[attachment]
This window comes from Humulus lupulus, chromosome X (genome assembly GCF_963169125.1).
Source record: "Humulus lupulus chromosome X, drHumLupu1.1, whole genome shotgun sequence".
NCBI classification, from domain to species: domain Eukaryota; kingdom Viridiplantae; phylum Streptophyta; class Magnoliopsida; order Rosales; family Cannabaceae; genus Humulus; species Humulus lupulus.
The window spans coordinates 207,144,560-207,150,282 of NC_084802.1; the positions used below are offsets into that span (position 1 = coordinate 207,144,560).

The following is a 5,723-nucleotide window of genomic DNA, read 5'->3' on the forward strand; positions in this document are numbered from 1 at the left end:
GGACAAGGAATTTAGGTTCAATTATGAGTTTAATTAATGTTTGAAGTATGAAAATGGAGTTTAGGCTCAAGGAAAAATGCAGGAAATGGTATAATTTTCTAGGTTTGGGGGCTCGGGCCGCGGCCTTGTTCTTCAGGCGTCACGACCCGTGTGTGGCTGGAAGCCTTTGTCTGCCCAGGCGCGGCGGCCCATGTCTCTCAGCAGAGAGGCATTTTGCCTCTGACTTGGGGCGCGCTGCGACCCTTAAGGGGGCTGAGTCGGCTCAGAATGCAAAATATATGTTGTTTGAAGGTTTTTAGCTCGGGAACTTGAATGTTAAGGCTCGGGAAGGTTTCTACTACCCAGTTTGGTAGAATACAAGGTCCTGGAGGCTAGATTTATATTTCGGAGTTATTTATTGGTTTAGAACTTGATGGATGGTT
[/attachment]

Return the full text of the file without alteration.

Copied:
This window comes from Humulus lupulus, chromosome X (genome assembly GCF_963169125.1).
Source record: "Humulus lupulus chromosome X, drHumLupu1.1, whole genome shotgun sequence".
NCBI classification, from domain to species: domain Eukaryota; kingdom Viridiplantae; phylum Streptophyta; class Magnoliopsida; order Rosales; family Cannabaceae; genus Humulus; species Humulus lupulus.
The window spans coordinates 207,144,560-207,150,282 of NC_084802.1; the positions used below are offsets into that span (position 1 = coordinate 207,144,560).

The following is a 5,723-nucleotide window of genomic DNA, read 5'->3' on the forward strand; positions in this document are numbered from 1 at the left end:
GGACAAGGAATTTAGGTTCAATTATGAGTTTAATTAATGTTTGAAGTATGAAAATGGAGTTTAGGCTCAAGGAAAAATGCAGGAAATGGTATAATTTTCTAGGTTTGGGGGCTCGGGCCGCGGCCTTGTTCTTCAGGCGTCACGACCCGTGTGTGGCTGGAAGCCTTTGTCTGCCCAGGCGCGGCGGCCCATGTCTCTCAGCAGAGAGGCATTTTGCCTCTGACTTGGGGCGCGCTGCGACCCTTAAGGGGGCTGAGTCGGCTCAGAATGCAAAATATATGTTGTTTGAAGGTTTTTAGCTCGGGAACTTGAATGTTAAGGCTCGGGAAGGTTTCTACTACCCAGTTTGGTAGAATACAAGGTCCTGGAGGCTAGATTTATATTTCGGAGTTATTTATTGGTTTAGAACTTGATGGATGGTT